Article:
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Fiscal Rules and the Procyclicality of Fiscal Policy in the Developing World

Author

Listed:
  • Elva Bova
  • Nathalie Carcenac
  • Martine Guerguil

Abstract

This paper documents the spread of fiscal rules in the developing world and investigates the relation between fiscal rules and procyclical fiscal policy. We find that, since the early 2000s, developing countries outnumbered advanced economies as users of fiscal rules. Rules were adopted either as part of the toolkit to join currency unions or to strengthen fiscal frameworks during and after large stabilization and policy reform episodes. The paper also finds that the greater use of fiscal rules has not shielded these countries from procyclicality, since fiscal policy remains procyclical following the adoption of a fiscal rule. We find partial evidence that some features of “second generation” rules, such as the use of cyclically-adjusted targets, well-defined escape clauses, together with stronger legal and enforcement arrangements, may be associated with less procyclicality.

Suggested Citation

  • Elva Bova & Nathalie Carcenac & Martine Guerguil, 2014. "Fiscal Rules and the Procyclicality of Fiscal Policy in the Developing World," IMF Working Papers 14/122, International Monetary Fund.
  • Handle: RePEc:imf:imfwpa:14/122
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    References listed on IDEAS

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    10. Xavier Debrun & Laurent Moulin & Alessandro Turrini & Joaquim Ayuso-i-Casals & Manmohan S. Kumar, 2008. "Tied to the mast? National fiscal rules in the European Union," Economic Policy, CEPR;CES;MSH, vol. 23, pages 297-362, April.
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    Citations

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    Cited by:

    1. Aygun Garayeva & Gulzar Tahirova, 2017. "Government Spending Effectiveness and the Quality of Fiscal Institutions," Izvestiya, Varna University of Economics, issue 2, pages 128-143.
    2. Maxime Menuet, 2019. "Fiscal rule and shock amplification : A stochastic endogenous growth model," Working Papers hal-02153887, HAL.
    3. Guillermo Perry & Eduardo García, 2016. "The Influence of Multilateral Development Institutions on Latin American Development Strategies. Special Issue of International Development Policy on Latin America," Documentos CEDE 014591, Universidad de los Andes - CEDE.
    4. Elkhan Sadik-Zada, Andrea Gatto & Andrea Gatto, 2019. "Determinants of the Public Debt and the Role of the Natural Resources: A Cross-Country Analysis," Working Papers 2019.04, Fondazione Eni Enrico Mattei.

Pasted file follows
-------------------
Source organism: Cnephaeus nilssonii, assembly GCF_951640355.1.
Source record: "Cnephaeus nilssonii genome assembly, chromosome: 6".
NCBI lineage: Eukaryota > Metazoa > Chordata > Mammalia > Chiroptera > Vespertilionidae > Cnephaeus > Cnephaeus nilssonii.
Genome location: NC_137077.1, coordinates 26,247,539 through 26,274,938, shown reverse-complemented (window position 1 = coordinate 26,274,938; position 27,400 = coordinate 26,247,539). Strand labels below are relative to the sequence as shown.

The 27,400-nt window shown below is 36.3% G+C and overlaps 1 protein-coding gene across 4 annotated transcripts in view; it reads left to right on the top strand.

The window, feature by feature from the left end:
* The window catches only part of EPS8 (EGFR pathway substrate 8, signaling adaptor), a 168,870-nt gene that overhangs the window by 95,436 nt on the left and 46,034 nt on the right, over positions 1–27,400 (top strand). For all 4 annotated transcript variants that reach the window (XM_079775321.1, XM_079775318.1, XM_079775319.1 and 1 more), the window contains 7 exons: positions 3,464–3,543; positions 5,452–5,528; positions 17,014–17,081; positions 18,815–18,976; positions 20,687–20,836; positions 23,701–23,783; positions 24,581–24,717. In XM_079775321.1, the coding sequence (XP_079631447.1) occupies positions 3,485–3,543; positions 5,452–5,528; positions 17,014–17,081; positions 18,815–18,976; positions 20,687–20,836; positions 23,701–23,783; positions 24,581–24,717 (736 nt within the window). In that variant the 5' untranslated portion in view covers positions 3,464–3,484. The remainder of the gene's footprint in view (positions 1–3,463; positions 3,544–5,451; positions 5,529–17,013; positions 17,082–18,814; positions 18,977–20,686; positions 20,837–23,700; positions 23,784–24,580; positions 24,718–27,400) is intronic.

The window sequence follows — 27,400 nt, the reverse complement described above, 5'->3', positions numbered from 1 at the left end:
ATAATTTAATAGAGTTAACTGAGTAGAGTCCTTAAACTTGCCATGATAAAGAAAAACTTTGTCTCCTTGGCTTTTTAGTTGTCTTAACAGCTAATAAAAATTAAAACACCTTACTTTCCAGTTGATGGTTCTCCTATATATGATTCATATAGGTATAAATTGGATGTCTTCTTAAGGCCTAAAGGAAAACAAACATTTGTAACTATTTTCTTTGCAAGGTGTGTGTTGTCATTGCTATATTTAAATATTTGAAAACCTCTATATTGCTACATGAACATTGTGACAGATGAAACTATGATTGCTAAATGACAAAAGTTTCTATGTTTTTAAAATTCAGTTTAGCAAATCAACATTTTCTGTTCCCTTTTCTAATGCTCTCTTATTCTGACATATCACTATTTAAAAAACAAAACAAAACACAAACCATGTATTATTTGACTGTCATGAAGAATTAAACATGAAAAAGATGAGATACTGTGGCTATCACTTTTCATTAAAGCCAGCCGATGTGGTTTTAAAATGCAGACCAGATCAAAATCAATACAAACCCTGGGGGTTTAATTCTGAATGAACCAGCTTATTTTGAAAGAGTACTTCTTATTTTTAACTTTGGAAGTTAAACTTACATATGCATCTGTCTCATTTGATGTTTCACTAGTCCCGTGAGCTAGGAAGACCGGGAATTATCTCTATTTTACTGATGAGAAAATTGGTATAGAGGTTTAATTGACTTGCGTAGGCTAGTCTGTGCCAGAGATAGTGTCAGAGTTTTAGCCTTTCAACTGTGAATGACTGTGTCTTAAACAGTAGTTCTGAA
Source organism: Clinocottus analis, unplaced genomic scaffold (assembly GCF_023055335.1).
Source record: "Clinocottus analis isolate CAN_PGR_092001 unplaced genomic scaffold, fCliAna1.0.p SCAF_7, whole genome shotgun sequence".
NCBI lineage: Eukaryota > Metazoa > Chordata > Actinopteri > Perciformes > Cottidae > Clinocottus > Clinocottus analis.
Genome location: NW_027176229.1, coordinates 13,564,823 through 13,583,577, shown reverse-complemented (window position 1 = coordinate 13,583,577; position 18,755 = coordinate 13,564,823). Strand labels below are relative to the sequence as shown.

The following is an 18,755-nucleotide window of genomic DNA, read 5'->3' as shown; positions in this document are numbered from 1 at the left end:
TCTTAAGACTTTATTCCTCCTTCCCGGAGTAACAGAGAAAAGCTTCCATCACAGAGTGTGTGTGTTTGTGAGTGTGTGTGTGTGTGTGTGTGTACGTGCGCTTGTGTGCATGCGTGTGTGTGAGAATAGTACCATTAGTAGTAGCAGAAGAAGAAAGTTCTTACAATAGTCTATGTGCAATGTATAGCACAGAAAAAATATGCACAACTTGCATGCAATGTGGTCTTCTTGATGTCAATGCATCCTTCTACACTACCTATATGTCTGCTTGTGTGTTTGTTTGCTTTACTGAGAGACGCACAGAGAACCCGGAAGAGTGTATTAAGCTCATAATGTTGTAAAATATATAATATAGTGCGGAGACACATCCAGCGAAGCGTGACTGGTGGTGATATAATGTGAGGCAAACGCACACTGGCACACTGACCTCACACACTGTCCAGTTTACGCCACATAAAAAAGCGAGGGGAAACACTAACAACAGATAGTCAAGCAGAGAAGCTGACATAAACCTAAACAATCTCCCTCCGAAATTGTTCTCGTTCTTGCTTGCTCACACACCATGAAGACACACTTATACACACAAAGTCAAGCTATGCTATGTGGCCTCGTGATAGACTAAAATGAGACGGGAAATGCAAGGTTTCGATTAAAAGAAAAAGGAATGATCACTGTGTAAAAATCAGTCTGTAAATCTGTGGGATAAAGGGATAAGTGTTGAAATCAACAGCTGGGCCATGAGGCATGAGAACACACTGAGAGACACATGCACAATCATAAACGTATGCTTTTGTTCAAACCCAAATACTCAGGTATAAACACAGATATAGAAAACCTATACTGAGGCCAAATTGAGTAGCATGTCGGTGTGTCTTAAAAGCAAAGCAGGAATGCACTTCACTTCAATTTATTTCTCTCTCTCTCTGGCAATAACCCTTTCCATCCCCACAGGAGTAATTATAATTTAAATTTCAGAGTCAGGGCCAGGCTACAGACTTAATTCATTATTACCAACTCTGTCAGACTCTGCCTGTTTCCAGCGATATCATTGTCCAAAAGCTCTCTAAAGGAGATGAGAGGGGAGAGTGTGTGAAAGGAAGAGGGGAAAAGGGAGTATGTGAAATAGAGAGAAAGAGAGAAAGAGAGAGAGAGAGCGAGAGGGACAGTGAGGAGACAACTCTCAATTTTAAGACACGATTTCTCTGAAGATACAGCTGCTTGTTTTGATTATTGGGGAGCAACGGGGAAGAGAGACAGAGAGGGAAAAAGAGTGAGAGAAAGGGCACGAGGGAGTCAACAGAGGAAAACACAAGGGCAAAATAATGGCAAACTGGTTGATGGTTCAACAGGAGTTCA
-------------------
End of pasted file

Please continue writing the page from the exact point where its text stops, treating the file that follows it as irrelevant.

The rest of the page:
5. Guerguil, Martine & Mandon, Pierre & Tapsoba, René, 2017. "Flexible fiscal rules and countercyclical fiscal policy," Journal of Macroeconomics, Elsevier, vol. 52(C), pages 189-220.
    6. Raju Huidrom & M. Ayhan Kose & Franziska L. Ohnsorge, 2018. "Challenges of Fiscal Policy in Emerging and Developing Economies," Emerging Markets Finance and Trade, Taylor & Francis Journals, vol. 54(9), pages 1927-1945, July.
    7. repec:kap:pubcho:v:178:y:2019:i:1:d:10.1007_s11127-018-0605-6 is not listed on IDEAS
    8. Fuad Mammadov & Shaig Adigozalov, 2017. "Are fiscal rules helpful in mitigating the impact of oil market fluctuations?," Working Papers 1703, Central Bank of Azerbaijan Republic.
    9. Ardanaz, Martín & Izquierdo, Alejandro, 2017. "Current Expenditure Upswings in Good Times and Capital Expenditure Downswings in Bad Times?: New Evidence from Developing Countries," IDB Publications (Working Papers) 8558, Inter-American Development Bank.
    10. repec:ilo:ilowps:488131 is not listed on IDEAS
    11. Mahmoud Al Iriani & Yahsob Al Eriani, 2015. "Fiscal Institutions and Macroeconomic Managment in Resource Rich Economies: the Case of Yemen," Working Papers 935, Economic Research Forum, revised Aug 2015.
    12. DUMITRESCU, Bogdan Andrei, 2015. "The Fiscal Framework In Romania – The Efficiency Of Fiscal Rules," Studii Financiare (Financial Studies), Centre of Financial and Monetary Research "Victor Slavescu", vol. 19(3), pages 91-106.
    13. Yener Altunbaş & John Thornton, 2017. "Why Do Countries Adopt Fiscal Rules?," Manchester School, University of Manchester, vol. 85(1), pages 65-87, January.
    14. Tóth, Csaba G., 2017. "Own or inherited? The effect of national fiscal rules after changes of government," MPRA Paper 81178, University Library of Munich, Germany.
    15. Leibfritz, Willi & Rottmann, Horst, 2013. "Fiscal policy during business cycles in developing countries: The case of Africa," Weidener Diskussionspapiere 36, University of Applied Sciences Amberg-Weiden (OTH).
    16. Pandey, Radhika & Patnaik, Ila, 2019. "Fiscal policy cyclicality in South Asian economies," Working Papers 19/268, National Institute of Public Finance and Policy.
    17. Combes, Jean-Louis & Minea, Alexandru & Sow, Moussé, 2017. "Is fiscal policy always counter- (pro-) cyclical? The role of public debt and fiscal rules," Economic Modelling, Elsevier, vol. 65(C), pages 138-146.
    18. repec:jes:eurint:y:2017:v:4:p:180-197 is not listed on IDEAS
    19. repec:uii:journl:v:9:y:2017:i:1:p:84-97 is not listed on IDEAS
    20. Ray, Nikhil. & Velasquez, Agustin. & Islam, Iyanatul., 2015. "Fiscal rules, growth and employment : a developing country perspective," ILO Working Papers 994881313402676, International Labour Organization.
    21. Grégory Levieuge & Yannick Lucotte & Florian Pradines-Jobet, 2019. "The Cost of Banking Crises: Does the Policy Framework Matter?," Working papers 712, Banque de France.

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